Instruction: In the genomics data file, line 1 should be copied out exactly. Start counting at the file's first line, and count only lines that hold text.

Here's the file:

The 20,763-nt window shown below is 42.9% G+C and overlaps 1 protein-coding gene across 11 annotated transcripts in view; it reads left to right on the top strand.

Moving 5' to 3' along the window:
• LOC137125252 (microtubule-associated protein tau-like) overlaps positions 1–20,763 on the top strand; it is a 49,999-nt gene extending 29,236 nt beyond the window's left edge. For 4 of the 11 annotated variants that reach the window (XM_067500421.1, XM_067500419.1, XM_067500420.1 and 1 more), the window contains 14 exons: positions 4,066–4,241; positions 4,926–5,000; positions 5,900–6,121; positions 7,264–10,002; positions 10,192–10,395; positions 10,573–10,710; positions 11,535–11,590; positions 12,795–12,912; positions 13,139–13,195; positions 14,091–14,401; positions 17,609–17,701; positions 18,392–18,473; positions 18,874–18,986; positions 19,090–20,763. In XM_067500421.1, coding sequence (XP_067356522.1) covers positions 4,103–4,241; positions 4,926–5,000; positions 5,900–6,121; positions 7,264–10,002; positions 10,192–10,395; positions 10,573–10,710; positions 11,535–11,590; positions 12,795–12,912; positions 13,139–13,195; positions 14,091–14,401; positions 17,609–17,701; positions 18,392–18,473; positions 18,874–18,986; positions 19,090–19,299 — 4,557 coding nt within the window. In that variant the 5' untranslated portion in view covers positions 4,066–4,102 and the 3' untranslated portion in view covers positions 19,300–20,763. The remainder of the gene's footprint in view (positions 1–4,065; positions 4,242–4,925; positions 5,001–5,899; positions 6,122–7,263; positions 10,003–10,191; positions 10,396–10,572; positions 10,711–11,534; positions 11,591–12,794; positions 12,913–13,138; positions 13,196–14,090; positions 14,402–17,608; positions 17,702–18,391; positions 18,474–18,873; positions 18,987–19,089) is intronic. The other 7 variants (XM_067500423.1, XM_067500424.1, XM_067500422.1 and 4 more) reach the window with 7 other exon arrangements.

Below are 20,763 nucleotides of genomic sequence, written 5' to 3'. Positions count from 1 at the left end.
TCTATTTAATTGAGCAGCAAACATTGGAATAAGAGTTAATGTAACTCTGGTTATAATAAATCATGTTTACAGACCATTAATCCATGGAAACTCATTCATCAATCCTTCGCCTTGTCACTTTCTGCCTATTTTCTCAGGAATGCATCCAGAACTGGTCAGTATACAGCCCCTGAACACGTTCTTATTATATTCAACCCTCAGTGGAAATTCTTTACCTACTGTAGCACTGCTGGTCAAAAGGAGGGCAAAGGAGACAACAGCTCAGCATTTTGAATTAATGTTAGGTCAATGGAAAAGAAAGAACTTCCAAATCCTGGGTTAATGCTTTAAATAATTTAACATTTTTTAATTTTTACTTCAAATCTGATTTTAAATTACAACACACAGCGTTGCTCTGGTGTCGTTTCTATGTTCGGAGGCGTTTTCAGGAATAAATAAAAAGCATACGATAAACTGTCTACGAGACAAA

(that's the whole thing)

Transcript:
The 20,763-nt window shown below is 42.9% G+C and overlaps 1 protein-coding gene across 11 annotated transcripts in view; it reads left to right on the top strand.